Dr. Julia Chinyere Oparah, Professor of Ethnic Studies for twenty-four years at Mills, became Provost and Dean of the Faculty in January 2017. She continues to teach, advise and support the Ethnic Studies Program and its students. Previously, she pursued a career in nonprofit administration, taught within the University of California system, and served as Canada Research Chair in Social Justice at the University of Toronto. For the past two decades, she has provided leadership around social justice, inclusive excellence, racial equity and queer and trans inclusion at Mills. Oparah has edited and written numerous books, chapters and journal articles and received the 2019 Maternal-Child Health Champion Award Visionary of the Year award for her most recent work, Battling Over Birth.
Provost and Dean of Faculty, Mills College
Kirsten Saxton is an award-winning teacher, a professor of English at Mills, and an alum from the class of 1990. Her scholarly work focuses on how reading eighteenth- and nineteenth-century texts (broadly understood) through anti-racist, feminist, queer, and crip theoretical positions offers us productive ways to understand not only historical texts and contexts, but also our own cultural moment. Her writing is centrally concerned with embodiment and gender, often as it is presented in popular narratives, from the eighteenth century to the present.
Her scholarly books include a monograph on the murderess, a collection on early British woman writer Eliza Haywood, and a 2019 edited collection on teaching entitled, Adapting the Eighteenth-Century: A Handbook of Pedagogies and Practices. She's a founding editor for two scholarly journals and currently runs a mentorship program for women and non binary scholars in her field. As an Oakland native, she is particularly delighted to be part of the We Are The Voices Mellon project on Oakland Arts Scholarship and Activism with Mills Professors Sheila Lloyd, Ajuan Mance, and Stephanie Young. Her scholarly work and her teaching are braided, ongoing conversations, and her work with students at Mills Colleges motivates and shapes both her intellectual and activist commitments.
Professor, Literature and Languages Department, Mills College
Sheldon B. Smith has been making dances, music and video art for over 30 years in both the Midwest and California. Originally trained in ballet and french horn, his interests have since shifted. He now makes cross disciplinary presentations with movement at the core. He has been interested in technology for many years and, with Lisa, regularly performs work that integrates technology and dance in order to allow both elements to speak to common human experience. He has collaborated on projects with many significant local and international artists including Kathleen Hermesdorf, Scott Wells, Jess Curtis, Bob Eisen and many others For the last ten years he has been a full-time Visiting Assistant Professor in the Mills College Dance Department. There he teaches various composition, music, technology and theory related courses. He has a BA in Dance from Colorado College and an MFA from the University of Illinois Urbana Champaign.
Adjunct Professor, Dance and Theater Studies Department, Mills College
Susan Stryker is Professor Emerita of Gender and Women’s Studies at the University of Arizona, and currently holds the Barbara Lee Professorship in Women’s Leadership at Mills College, 2020-2022. Stryker is founding executive editor of TSQ: Transgender Studies Quarterly, author of Transgender History: The Roots of Today’s Revolution, and co-director of the Emmy-winning documentary film Screaming Queens: The Riot at Compton’s Cafeteria.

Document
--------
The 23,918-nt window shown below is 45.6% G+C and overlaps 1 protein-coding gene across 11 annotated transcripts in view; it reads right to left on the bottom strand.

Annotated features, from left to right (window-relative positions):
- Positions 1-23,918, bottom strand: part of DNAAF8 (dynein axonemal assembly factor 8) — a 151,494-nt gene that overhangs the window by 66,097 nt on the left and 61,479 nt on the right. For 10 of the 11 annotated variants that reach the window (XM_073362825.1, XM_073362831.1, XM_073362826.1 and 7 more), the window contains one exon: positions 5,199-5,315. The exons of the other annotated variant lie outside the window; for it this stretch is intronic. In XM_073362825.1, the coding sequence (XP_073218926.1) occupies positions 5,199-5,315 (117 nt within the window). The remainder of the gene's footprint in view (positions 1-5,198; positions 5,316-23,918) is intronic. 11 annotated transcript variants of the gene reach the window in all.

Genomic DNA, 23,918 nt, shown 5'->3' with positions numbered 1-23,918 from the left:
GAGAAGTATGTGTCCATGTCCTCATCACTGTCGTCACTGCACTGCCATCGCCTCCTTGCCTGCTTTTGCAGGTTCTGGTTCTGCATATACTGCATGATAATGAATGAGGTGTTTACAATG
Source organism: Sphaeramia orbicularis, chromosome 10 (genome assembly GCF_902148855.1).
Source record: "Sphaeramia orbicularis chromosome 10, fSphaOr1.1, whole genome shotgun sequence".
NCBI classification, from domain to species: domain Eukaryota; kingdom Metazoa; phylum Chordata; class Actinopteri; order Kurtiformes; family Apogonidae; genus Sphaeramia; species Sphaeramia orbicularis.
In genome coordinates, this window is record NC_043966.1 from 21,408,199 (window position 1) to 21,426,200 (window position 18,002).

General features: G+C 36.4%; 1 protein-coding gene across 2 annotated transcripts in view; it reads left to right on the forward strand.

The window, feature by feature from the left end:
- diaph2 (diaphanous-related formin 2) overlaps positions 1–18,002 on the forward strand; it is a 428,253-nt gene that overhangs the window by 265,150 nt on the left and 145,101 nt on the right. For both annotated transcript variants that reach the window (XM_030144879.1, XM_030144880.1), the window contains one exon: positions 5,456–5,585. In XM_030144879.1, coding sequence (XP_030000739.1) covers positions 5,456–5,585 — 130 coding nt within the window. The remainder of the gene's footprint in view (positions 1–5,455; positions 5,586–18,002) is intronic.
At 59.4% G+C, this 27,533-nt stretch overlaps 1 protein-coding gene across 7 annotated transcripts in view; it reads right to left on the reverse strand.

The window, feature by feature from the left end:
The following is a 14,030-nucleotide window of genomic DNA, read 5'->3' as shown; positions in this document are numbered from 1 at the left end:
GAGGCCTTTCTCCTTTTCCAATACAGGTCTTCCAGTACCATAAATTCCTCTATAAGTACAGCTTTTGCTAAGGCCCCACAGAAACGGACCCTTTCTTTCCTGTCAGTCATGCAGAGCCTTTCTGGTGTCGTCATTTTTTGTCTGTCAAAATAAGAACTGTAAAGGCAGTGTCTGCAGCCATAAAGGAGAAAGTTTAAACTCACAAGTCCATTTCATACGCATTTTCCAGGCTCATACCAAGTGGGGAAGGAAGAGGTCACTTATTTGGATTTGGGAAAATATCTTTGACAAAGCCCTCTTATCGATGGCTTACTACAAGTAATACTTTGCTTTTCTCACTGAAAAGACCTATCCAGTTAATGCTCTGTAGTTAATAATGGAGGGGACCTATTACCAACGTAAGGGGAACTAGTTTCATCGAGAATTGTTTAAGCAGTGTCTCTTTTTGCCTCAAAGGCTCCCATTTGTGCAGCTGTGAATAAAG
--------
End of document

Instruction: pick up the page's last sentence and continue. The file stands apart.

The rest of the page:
Victor Talmadge is an educator, actor, playwright and director. He is currently Professor of Practice and Director of the Theater Studies Program at Mills College. Most recently he was Interim Chair of the Performing Arts Department and Faculty Professor of Acting at Santa Fe University of Art and Design. He has taught acting/playwriting for Johns Hopkins University, New York University and served as an Adjunct Assistant Professor for the City University of New York. As an actor he has performed in over 100 professional classical and contemporary plays on the New York stage and in regional theaters throughout the country. He worked on Broadway in the world premiere of David Mamet's, November. He played “The King” in the Tony Award winning production of the Broadway National tour of The King and I for which he received the Bay Area Theater Critics Award, and was seen as Scar in the Los Angeles production of The Lion King. Victor Talmadge boasts extensive film and television credits, as well. He is a recurring character on two TV series, Manhattan and The Night Shift. As a playwright, his play, The Gate Of Heaven, was awarded The Nakashima Peace Prize. It was the first live theater to be produced at The U.S. Holocaust Memorial and has been subsequently performed at The Old Globe Theater, Fords Theater, and The Annenberg Center, as well as various venues around the country. As a director, Mr. Talmadge has presented both experimental and classical pieces. His directing work has been seen on both coasts. He has served as a Trial Consultant for the international litigation firm of Latham and Watkins.
Professor, Dance and Theater Studies Department, Mills College
Deborah Brooks Vaughan is the Artistic Director, and co‑founder of Dimensions Dance Theater, a contemporary dance company, founded in Oakland, California in 1972 and she also received her Masters Degree from Mills College. Throughout her career, Deborah has been committed to investigating, producing, creating, performing, and teaching dance that reflects the historical experience and contemporary life within the African Diaspora. She is well-known for initiating cross-cultural and issues-oriented collaborations. Under her artistic leadership, Dimensions Dance Theater presents original contemporary choreography drawn from African, Caribbean and Modern dance idioms. Dimensions also sponsors Rites of Passage (ROP) for underserved youth and Dimensions Extensions Performance Ensemble (DEPE) the youth dance company. Dimensions DanceTheater is based at The Malonga Casquelourd Center for Arts in Oakland.
Mills College, Alumnae '71
Mills Performing Arts
5000 MacArthur Blvd.
Oakland, CA 94613